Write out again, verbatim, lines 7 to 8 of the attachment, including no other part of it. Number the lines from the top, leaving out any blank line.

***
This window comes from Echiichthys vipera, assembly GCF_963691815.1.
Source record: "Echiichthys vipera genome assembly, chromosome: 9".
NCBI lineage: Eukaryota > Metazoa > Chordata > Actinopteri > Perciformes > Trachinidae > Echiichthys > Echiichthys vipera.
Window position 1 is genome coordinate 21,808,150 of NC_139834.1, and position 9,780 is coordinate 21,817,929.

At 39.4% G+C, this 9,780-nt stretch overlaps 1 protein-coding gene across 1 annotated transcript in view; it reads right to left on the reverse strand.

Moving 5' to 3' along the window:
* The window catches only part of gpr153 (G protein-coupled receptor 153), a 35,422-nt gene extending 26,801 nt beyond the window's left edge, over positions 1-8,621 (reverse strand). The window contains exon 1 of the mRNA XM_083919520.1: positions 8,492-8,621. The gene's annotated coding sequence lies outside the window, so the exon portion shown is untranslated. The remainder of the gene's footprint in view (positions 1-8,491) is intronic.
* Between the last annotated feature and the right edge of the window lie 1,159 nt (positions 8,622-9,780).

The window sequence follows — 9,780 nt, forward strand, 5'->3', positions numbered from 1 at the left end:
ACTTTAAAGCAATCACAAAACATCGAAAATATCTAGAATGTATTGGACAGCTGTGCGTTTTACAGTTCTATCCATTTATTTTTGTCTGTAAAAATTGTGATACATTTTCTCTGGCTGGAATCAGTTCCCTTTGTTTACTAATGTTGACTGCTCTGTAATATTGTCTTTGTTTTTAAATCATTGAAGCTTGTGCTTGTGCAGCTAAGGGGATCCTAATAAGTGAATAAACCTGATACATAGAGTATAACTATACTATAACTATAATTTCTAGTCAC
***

* The window catches only part of gpr153 (G protein-coupled receptor 153), a 35,422-nt gene extending 26,801 nt beyond the window's left edge, over positions 1-8,621 (reverse strand). The window contains exon 1 of the mRNA XM_083919520.1: positions 8,492-8,621. The gene's annotated coding sequence lies outside the window, so the exon portion shown is untranslated. The remainder of the gene's footprint in view (positions 1-8,491) is intronic.
* Between the last annotated feature and the right edge of the window lie 1,159 nt (positions 8,622-9,780).